How we cite our quotes:
"Sound him [Orgon] about my sister's wedding, pleas.
I think Tartuffe's against it, and that he's
Been urging Father to withdraw his blessing.
As you well know, I'd find that most distressing.
Unless my sister and Valère can marry,
My hopes to wed his sister will miscarry,
And I'm determined…" (1.3.3)
Damis makes it seem as though marriage is a rather political affair, a matter of making alliances. This isn't to say love isn't involved, of course.
"No, Brother, wait.
There's one more matter. You agreed of late
That young Valère might have your daughter's hand."
"You've now postponed it; is that true?"
"The match no longer pleases you?"
Once again, marriage is talked about in business-like terms. Their talk sounds a bit like a contract negotiation.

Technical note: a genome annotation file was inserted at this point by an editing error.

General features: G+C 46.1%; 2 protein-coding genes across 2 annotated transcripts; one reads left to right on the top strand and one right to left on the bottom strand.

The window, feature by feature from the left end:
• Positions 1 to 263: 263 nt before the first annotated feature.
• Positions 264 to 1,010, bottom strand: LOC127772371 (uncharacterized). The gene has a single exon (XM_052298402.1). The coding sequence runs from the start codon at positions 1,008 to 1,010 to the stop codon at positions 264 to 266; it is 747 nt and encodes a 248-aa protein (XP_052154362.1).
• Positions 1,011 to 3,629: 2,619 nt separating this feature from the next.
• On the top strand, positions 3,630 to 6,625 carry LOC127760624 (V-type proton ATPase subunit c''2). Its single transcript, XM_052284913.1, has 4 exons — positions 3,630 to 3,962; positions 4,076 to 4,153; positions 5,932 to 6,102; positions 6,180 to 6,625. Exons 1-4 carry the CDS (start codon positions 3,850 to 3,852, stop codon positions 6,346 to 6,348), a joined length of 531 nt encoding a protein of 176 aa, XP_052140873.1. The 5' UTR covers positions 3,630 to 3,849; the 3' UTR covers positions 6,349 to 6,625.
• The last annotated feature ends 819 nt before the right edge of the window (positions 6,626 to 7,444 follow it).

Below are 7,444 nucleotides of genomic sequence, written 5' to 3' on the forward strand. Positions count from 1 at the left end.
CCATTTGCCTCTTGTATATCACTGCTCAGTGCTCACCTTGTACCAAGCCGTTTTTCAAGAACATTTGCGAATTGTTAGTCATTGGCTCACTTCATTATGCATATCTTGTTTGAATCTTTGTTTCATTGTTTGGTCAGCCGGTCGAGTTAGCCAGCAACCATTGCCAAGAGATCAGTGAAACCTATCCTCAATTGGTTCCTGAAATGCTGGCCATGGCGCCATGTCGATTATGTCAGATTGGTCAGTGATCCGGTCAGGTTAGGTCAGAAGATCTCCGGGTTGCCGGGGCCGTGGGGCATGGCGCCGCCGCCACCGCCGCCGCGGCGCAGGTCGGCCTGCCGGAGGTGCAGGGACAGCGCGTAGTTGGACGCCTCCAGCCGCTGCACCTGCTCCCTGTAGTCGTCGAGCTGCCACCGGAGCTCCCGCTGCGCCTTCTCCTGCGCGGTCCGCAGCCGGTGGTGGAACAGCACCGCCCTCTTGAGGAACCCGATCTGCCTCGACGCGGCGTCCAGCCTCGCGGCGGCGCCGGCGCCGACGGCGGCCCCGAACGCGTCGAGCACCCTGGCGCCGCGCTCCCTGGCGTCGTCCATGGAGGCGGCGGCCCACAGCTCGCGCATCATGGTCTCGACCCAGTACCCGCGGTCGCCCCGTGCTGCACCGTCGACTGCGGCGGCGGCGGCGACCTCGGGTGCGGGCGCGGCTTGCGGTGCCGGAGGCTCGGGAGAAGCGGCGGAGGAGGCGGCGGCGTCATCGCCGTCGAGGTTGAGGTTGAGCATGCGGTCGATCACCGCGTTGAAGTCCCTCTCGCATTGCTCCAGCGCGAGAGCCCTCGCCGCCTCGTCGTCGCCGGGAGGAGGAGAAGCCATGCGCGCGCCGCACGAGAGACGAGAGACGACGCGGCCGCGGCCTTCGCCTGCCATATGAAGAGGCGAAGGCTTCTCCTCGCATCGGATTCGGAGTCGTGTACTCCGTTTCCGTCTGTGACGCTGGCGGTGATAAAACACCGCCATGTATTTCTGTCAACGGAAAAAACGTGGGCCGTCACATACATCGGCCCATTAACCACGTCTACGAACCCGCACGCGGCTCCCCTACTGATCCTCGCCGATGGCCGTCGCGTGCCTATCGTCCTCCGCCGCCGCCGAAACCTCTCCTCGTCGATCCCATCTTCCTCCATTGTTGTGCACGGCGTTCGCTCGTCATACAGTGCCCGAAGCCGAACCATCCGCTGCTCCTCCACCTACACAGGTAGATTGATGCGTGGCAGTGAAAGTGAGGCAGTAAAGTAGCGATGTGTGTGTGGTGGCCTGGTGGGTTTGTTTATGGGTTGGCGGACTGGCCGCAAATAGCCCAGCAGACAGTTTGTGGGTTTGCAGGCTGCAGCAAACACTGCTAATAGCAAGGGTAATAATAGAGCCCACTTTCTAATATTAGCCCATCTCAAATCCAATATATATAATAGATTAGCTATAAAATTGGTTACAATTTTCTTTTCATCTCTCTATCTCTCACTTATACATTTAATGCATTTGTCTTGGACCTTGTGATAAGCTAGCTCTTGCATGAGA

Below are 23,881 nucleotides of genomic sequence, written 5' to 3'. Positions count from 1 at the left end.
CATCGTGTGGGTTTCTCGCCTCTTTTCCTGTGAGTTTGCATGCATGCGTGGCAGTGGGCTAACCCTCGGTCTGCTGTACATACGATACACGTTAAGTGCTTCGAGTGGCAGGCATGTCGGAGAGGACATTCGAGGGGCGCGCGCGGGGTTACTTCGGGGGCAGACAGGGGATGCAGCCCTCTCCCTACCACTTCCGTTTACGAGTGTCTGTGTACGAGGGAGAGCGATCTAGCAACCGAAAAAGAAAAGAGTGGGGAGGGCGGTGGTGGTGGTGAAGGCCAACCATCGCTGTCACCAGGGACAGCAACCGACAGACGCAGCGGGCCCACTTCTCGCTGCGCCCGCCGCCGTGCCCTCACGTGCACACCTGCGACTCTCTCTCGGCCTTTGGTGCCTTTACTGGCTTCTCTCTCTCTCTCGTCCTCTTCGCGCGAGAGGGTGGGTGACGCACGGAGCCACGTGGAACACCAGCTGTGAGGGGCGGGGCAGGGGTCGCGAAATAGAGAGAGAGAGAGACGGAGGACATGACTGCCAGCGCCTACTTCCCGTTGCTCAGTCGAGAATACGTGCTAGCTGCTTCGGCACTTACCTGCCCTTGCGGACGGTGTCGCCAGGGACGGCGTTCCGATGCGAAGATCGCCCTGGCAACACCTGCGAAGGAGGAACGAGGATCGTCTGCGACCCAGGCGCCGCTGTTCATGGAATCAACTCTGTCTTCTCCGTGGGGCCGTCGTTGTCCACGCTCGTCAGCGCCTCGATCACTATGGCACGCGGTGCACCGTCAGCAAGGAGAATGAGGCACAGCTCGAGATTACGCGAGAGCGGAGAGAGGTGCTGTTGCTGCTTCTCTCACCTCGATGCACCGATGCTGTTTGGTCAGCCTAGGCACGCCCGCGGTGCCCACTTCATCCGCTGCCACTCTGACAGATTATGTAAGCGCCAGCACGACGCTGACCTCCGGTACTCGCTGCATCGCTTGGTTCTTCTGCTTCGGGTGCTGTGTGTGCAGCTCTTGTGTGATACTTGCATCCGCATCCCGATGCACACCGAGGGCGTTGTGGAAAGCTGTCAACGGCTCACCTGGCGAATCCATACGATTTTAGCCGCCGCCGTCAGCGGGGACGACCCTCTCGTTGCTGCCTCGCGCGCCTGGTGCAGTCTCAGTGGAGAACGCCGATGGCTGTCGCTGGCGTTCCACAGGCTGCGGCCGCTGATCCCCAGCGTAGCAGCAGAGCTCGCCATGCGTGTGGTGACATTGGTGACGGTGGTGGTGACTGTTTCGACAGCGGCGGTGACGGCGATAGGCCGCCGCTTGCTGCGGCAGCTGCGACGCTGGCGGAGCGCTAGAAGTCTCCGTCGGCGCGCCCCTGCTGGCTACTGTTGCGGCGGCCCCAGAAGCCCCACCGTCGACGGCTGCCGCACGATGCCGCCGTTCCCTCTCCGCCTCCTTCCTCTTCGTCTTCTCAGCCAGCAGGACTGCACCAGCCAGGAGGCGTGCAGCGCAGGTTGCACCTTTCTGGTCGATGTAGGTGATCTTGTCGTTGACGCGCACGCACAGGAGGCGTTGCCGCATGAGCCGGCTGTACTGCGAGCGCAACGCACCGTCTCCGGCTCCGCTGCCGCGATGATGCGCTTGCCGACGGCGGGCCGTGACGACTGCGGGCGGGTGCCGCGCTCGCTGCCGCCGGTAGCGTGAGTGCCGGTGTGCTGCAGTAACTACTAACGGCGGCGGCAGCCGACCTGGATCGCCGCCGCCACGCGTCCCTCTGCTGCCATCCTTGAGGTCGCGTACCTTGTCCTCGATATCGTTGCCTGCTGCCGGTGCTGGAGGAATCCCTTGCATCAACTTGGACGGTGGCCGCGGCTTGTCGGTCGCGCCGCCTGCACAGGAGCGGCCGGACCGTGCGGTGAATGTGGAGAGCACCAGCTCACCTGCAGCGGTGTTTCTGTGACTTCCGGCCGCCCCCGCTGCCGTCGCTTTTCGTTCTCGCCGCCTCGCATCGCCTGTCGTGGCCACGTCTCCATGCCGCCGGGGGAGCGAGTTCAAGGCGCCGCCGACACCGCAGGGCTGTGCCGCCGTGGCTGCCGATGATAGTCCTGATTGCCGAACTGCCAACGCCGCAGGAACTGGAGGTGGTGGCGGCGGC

"You can't mean, Father…"
"Yes, Tartuffe shall be
Allied by marriage to this family,
And he's to be your husband, is that clear?
It's a father's privilege…" (2.1.24-25)
Again, there's talk of marriage as an alliance. More important, however, is Orgon's assertion of fatherly authority. Mariane and Valère may be bound together by love, but their bond is contingent upon Orgon's consent.